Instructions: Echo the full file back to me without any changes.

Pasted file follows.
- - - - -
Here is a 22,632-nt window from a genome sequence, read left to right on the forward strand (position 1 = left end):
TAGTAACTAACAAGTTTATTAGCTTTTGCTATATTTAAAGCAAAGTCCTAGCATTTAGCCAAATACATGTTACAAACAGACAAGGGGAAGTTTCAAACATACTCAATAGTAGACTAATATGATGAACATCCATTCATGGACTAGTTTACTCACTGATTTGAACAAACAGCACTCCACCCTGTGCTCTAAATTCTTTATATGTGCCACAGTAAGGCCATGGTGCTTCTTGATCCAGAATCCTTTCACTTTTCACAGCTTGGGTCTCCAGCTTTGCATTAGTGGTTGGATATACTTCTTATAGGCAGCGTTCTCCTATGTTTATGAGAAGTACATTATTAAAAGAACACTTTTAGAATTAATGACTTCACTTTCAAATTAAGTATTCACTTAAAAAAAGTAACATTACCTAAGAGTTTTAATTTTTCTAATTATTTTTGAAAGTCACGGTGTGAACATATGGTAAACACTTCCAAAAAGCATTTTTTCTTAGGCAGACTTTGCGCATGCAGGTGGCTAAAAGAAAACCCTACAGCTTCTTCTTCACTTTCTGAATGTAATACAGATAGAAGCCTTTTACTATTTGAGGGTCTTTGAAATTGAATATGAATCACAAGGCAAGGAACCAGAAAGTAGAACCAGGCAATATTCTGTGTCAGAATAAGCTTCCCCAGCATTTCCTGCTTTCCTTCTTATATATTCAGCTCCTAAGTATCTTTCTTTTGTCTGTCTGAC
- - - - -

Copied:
Here is a 22,632-nt window from a genome sequence, read left to right on the forward strand (position 1 = left end):
TAGTAACTAACAAGTTTATTAGCTTTTGCTATATTTAAAGCAAAGTCCTAGCATTTAGCCAAATACATGTTACAAACAGACAAGGGGAAGTTTCAAACATACTCAATAGTAGACTAATATGATGAACATCCATTCATGGACTAGTTTACTCACTGATTTGAACAAACAGCACTCCACCCTGTGCTCTAAATTCTTTATATGTGCCACAGTAAGGCCATGGTGCTTCTTGATCCAGAATCCTTTCACTTTTCACAGCTTGGGTCTCCAGCTTTGCATTAGTGGTTGGATATACTTCTTATAGGCAGCGTTCTCCTATGTTTATGAGAAGTACATTATTAAAAGAACACTTTTAGAATTAATGACTTCACTTTCAAATTAAGTATTCACTTAAAAAAAGTAACATTACCTAAGAGTTTTAATTTTTCTAATTATTTTTGAAAGTCACGGTGTGAACATATGGTAAACACTTCCAAAAAGCATTTTTTCTTAGGCAGACTTTGCGCATGCAGGTGGCTAAAAGAAAACCCTACAGCTTCTTCTTCACTTTCTGAATGTAATACAGATAGAAGCCTTTTACTATTTGAGGGTCTTTGAAATTGAATATGAATCACAAGGCAAGGAACCAGAAAGTAGAACCAGGCAATATTCTGTGTCAGAATAAGCTTCCCCAGCATTTCCTGCTTTCCTTCTTATATATTCAGCTCCTAAGTATCTTTCTTTTGTCTGTCTGAC